You can register for the electoral roll at GOV.UK.

If you are not registered to vote in the UK, use your utility bills, driving licence etc. to confirm identity. Send this as proof of residency to Experian, Equifax and TransUnion.

5. SOFT SEARCH CREDIT CHECK

A ‘soft search’ is a credit search that doesn’t affect your credit score or future credit applications you apply for. Only you can see if a soft search has been carried out on your account, lenders won’t.

Companies will perform a soft search to determine how successful your credit application will be without carrying out a full credit history check.

6. STAY WITHIN YOUR CREDIT LIMIT

If you regularly reach or go over your credit limit, it may signal to lenders you have problems with your credit and struggle to manage your finances. It can lead to debts, impact your credit score negatively and could have an effect on future applications.

The higher your credit utilisation, the closer you are to reaching your credit card limit. The lower your credit utilisation, the further your balances are from your credit limit resulting in fewer potential issues and a better credit score.

7. AVOID MULTIPLE APPLICATIONS

You should be aware of the number of applications you submit when applying for credit cards. If you reapply for credit too quickly after being rejected, it could negatively impact your credit score as it will indicate to lenders you are desperate for financial stability.

Therefore, it’s advised to spread out credit applications over time and don’t apply too often.

8. PAY MORE THAN THE MINIMUM

When you make only the minimum payment on your credit card bill, it can take longer to pay off your balance completely. If you would like to pay off your balance quickly, consider paying more than the minimum subject payment.

Paying your balances sooner will improve your overall credit rating, which can help you gain access to lower interest rates and higher credit limits.

9. CUT FINANCIAL TIES

If you share finances with someone, they’ll be recorded on your credit report as your ‘financial associate’.

‘Financial associate’ means having combined finances such as joint insurance or rental payments. In this case, lenders can view both customers’ credit history and if their credit score is poor, it can essentially affect your ability to gain credit.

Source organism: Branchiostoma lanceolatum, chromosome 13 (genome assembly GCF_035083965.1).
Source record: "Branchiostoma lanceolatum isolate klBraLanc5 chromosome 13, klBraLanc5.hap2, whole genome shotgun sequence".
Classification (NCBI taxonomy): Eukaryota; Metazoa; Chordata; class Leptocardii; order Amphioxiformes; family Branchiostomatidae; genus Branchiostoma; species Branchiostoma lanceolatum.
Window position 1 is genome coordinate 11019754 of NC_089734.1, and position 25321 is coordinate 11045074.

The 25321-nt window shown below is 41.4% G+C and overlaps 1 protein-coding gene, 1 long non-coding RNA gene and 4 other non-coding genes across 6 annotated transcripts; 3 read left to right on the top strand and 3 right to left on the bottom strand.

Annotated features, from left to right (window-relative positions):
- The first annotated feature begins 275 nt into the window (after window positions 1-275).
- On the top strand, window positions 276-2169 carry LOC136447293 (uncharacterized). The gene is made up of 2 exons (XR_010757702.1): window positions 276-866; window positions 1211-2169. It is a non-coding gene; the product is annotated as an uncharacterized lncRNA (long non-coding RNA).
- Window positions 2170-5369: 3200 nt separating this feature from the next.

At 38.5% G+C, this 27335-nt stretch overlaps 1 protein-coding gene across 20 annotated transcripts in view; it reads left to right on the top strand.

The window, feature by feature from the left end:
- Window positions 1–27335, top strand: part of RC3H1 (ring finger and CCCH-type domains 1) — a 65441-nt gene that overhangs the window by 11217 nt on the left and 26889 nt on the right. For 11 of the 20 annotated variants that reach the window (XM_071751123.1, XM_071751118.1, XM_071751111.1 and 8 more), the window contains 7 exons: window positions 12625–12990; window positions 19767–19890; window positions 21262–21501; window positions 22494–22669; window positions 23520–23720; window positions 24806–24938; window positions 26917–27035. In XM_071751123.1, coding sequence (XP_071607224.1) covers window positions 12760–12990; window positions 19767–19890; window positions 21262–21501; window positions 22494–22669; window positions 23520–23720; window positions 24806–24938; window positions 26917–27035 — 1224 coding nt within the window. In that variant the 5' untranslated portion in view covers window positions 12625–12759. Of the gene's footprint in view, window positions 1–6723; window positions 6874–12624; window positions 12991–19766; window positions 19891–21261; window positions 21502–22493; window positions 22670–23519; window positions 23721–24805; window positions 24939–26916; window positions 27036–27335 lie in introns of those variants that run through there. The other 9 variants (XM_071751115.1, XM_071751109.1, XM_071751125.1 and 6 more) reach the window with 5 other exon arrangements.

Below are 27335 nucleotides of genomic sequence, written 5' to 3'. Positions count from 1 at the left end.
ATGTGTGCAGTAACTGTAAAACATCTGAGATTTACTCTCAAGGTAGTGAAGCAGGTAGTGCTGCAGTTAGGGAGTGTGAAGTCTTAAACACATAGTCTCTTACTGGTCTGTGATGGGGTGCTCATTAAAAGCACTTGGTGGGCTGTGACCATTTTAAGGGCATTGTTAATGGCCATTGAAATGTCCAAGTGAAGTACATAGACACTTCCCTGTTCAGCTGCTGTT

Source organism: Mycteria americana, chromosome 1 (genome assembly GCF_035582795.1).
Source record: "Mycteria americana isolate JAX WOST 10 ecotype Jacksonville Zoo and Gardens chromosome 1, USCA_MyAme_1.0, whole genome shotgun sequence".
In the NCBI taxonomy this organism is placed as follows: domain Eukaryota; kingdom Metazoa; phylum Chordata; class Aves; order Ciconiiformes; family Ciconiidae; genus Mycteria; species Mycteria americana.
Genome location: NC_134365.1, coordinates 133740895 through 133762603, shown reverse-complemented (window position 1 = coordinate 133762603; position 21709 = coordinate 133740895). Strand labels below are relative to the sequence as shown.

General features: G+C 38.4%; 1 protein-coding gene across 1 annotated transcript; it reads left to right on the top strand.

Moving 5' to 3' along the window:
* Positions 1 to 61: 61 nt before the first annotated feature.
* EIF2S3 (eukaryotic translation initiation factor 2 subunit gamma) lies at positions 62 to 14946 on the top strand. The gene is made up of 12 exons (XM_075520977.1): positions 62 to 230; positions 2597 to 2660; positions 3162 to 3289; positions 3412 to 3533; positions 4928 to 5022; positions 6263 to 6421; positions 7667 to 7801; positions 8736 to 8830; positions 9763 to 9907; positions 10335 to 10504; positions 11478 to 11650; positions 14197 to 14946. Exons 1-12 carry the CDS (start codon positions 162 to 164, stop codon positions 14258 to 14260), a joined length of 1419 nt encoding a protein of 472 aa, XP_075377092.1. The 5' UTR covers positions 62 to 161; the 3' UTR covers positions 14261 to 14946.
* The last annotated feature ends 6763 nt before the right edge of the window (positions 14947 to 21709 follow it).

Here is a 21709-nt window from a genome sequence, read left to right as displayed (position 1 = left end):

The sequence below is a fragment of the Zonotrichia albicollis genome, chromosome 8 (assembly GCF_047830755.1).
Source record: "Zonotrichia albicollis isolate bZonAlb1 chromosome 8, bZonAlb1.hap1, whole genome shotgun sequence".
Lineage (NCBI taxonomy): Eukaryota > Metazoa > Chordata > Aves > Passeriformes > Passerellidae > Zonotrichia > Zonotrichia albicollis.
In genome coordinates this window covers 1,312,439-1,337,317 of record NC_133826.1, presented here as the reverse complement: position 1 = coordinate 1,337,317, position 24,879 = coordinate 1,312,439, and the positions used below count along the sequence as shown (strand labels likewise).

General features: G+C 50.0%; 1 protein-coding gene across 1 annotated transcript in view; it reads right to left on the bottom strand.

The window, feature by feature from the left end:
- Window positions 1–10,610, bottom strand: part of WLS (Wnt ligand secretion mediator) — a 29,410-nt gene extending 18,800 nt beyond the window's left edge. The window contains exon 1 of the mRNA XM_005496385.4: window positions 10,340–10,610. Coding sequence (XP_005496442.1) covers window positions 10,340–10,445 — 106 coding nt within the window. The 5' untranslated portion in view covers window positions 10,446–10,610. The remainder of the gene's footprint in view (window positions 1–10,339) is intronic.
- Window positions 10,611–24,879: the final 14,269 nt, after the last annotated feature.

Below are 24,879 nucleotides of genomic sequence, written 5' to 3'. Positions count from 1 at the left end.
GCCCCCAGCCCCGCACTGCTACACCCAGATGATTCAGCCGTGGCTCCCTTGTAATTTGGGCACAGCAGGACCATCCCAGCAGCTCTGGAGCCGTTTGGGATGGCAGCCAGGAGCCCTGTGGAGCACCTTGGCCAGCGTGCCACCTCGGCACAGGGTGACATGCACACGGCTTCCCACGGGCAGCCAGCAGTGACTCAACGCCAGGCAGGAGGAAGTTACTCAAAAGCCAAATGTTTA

Therefore, if your associate has a poor credit history, keep your finances separate, and you should maintain a good credit score.

You can see who your financial associate is by checking the ‘financial associations’ section of your Experian Credit Report.

10. BACKGROUND CHECK PAST ADDRESSES

If you have bank accounts or mobile phone contracts that you haven’t used for a long time, check the address associated with them is still correct. If you are at a different address than your account is registered to and the account is still open, this will cause problems with background checks when it comes to applying for your credit card.

Checking the details on your credit report and supporting records whether past or present is important to ensure your score is as accurate as possible.

Improve Your Credit Score: Frequently Asked Questions

When making a purchase using Klarna’s ‘Pay 30 days later’ or ‘Instalments’ options, a soft credit check is undertaken by Klarna however, this check does not impact your credit score unless you fail to meet the payment deadlines in your instalments plan with Klarna. Klarna states that ‘Less than 0.1% of Klarna UK customers have had their credit score impacted as a consequence of missing payments.’

Why Should You Care

Achieving a positive credit history is so important, but if you take the right action and use the right methods; you will be on track to maintaining a healthy credit score.